Drought resistance increases from the individual to the ecosystem level in highly diverse Neotropical rainforest: A meta-analysis of leaf, tree and ecosystem responses to drought

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Abstract

The effects of future warming and drying on tropical forest functioning remain largely unresolved. Here, we conduct a meta-analysis of observed drought responses in Neotropical humid forests, focusing on carbon and water exchange. Measures of leaf-, tree- A nd ecosystem-scale performance were retrieved from 145 published studies conducted across 232 sites in Neotropical forests. Differentiating between seasonal and episodic drought, we find that (1) during seasonal drought the increase in atmospheric evaporative demand and a decrease in soil matric potential result in a decline in leaf water potential, stomatal conductance, leaf photosynthesis and stem diameter growth while leaf litterfall and leaf flushing increase. (2) During episodic drought, we observe a further decline in stomatal conductance, photosynthesis, stem growth and, in contrast to seasonal drought, a decline also in daily tree transpiration. Responses of ecosystem-scale processes, productivity and evapotranspiration are of a smaller magnitude and often not significant. Furthermore, we find that the magnitude and direction of a drought-induced change in photosynthesis, stomatal conductance and transpiration reported in a study is correlated to study-averaged wood density. Although wood density is often not functionally related to plant hydraulic properties, we find that it is a good proxy for hydraulic behaviour and can be used to predict leaf- A nd tree-scale responses to drought. We present new insights into the functioning of tropical forest in response to drought and present novel relationships between wood density and tropical-tree responses to drought.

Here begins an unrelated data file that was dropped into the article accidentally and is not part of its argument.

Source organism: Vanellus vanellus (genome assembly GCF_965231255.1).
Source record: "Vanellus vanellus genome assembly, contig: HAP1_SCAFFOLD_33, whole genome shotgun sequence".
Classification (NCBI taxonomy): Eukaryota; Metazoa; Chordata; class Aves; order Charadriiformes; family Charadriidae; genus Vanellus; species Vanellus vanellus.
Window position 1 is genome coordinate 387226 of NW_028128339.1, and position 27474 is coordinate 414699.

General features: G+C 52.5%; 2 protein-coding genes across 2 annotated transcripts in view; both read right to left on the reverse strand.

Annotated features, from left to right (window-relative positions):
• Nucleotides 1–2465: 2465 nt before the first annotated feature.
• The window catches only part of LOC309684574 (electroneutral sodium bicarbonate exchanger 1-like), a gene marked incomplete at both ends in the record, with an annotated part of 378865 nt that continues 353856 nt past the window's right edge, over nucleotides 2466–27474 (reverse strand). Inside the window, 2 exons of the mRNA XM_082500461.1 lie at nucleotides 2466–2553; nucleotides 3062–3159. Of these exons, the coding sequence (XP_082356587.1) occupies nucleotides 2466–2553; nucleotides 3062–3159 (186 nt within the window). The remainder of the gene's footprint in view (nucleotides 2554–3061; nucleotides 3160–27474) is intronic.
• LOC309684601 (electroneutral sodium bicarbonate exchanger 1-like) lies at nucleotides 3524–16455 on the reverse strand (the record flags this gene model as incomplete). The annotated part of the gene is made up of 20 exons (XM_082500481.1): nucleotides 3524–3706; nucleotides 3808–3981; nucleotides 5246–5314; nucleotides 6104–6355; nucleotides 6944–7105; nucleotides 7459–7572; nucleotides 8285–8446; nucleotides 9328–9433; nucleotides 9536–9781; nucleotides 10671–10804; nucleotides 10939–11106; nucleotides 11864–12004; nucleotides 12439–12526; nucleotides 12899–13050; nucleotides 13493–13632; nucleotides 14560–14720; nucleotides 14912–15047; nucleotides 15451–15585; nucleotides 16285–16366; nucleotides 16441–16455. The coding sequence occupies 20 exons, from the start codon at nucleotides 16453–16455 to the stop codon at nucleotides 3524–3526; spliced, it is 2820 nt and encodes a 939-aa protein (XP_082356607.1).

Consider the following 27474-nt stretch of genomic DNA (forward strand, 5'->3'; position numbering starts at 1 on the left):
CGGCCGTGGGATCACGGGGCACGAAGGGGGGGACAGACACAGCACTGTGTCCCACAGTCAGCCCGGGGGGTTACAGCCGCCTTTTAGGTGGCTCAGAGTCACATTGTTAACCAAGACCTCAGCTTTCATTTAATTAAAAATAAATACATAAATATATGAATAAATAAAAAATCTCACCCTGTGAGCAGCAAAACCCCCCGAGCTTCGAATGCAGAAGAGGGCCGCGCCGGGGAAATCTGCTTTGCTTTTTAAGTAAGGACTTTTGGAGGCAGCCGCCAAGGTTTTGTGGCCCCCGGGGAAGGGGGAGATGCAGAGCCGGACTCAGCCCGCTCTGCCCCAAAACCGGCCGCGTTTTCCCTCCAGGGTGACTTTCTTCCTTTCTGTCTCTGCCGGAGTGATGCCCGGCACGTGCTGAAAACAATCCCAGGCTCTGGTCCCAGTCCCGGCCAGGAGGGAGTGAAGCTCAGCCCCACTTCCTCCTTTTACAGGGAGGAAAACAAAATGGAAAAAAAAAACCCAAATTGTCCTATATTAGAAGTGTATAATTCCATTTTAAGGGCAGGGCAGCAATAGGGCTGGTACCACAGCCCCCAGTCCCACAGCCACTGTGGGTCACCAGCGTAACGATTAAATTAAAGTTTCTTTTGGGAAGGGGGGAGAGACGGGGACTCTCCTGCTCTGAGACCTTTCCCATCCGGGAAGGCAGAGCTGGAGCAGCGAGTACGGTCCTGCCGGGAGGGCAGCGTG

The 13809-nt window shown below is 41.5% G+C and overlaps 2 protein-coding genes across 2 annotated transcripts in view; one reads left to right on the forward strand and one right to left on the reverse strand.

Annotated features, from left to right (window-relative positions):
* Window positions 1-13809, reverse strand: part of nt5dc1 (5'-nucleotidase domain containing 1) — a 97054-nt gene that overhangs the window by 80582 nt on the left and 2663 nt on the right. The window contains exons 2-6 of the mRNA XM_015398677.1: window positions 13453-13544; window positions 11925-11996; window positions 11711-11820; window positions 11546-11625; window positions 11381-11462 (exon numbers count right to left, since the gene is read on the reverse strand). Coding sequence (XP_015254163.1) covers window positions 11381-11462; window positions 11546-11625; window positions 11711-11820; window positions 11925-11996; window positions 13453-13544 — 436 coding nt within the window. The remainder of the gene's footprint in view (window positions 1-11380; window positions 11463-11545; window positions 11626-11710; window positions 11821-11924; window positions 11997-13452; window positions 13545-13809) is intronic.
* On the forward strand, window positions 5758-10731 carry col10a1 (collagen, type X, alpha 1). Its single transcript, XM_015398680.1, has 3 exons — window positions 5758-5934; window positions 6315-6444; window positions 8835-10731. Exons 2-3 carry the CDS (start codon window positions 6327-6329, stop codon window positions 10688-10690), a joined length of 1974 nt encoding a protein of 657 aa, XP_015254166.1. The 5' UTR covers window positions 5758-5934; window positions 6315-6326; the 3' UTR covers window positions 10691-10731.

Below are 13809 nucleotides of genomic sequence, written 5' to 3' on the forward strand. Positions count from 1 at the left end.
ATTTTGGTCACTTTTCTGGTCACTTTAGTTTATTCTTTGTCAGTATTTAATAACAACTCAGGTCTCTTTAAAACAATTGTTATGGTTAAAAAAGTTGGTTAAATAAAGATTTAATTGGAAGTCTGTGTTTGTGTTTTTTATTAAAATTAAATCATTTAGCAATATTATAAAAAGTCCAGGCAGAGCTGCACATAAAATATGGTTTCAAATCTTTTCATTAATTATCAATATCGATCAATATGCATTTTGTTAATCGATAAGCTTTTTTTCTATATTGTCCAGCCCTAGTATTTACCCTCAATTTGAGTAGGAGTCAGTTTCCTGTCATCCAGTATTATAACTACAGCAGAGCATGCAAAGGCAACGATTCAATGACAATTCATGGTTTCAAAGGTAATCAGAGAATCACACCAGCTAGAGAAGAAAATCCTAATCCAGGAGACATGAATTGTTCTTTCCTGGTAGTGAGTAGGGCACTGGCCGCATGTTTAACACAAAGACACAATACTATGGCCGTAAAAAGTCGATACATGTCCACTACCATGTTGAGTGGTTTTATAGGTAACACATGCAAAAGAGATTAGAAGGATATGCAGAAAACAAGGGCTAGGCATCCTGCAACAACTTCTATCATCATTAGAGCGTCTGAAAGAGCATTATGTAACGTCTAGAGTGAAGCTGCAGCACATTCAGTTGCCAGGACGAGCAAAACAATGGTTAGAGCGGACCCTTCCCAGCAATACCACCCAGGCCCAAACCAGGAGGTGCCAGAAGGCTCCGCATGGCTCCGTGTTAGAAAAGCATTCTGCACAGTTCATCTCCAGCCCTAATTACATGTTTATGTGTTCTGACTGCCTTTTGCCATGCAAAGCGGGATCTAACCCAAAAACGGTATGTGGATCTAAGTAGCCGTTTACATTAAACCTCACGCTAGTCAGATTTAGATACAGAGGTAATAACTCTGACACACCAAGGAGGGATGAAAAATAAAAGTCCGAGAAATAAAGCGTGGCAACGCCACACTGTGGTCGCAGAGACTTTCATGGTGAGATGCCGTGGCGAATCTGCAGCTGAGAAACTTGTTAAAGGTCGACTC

Original languageEnglish
Pages (from-to)2621-2645
Number of pages25
JournalBiogeosciences
Volume17
Issue number9
DOIs
Publication statusPublished - 15 May 2020

Funding

Acknowledgements. The analyses presented in this study would not have been possible without the effort of all the individual researchers that enabled this study by providing freely available datasets in addition to their published work. Especially, we would like to thank Tomas Ferreira Domingues, Celso von Randow and Alessandro Carioca de Araújo for sharing their data with us. We would also like to thank the two anonymous referees for their rigorous reviews, which greatly enhanced the quality of the manuscript. Han Dolman and Thomas Janssen were funded by the Netherlands Earth System Science Centre (NESSC), financially supported by the Ministry of Education, Culture and Science (OCW; grant 024.002.001). Katrin Fleischer is funded by the Deutsche Forschungsgemeinschaft (DFG), grant no. RA 2060/5-1. Sebasti-aan Luyssaert was funded through an Amsterdam Academic Alliance (AAA) fellowship. Financial support. This research has been supported by the Nether-

FundersFunder number
Amsterdam Academic Alliance
Earth System Science Centre
American Association for Anatomy
Deutsche ForschungsgemeinschaftRA 2060/5-1
Ministerie van Onderwijs, Cultuur en Wetenschap024.002.001
Netherlands Earth System Science Centre

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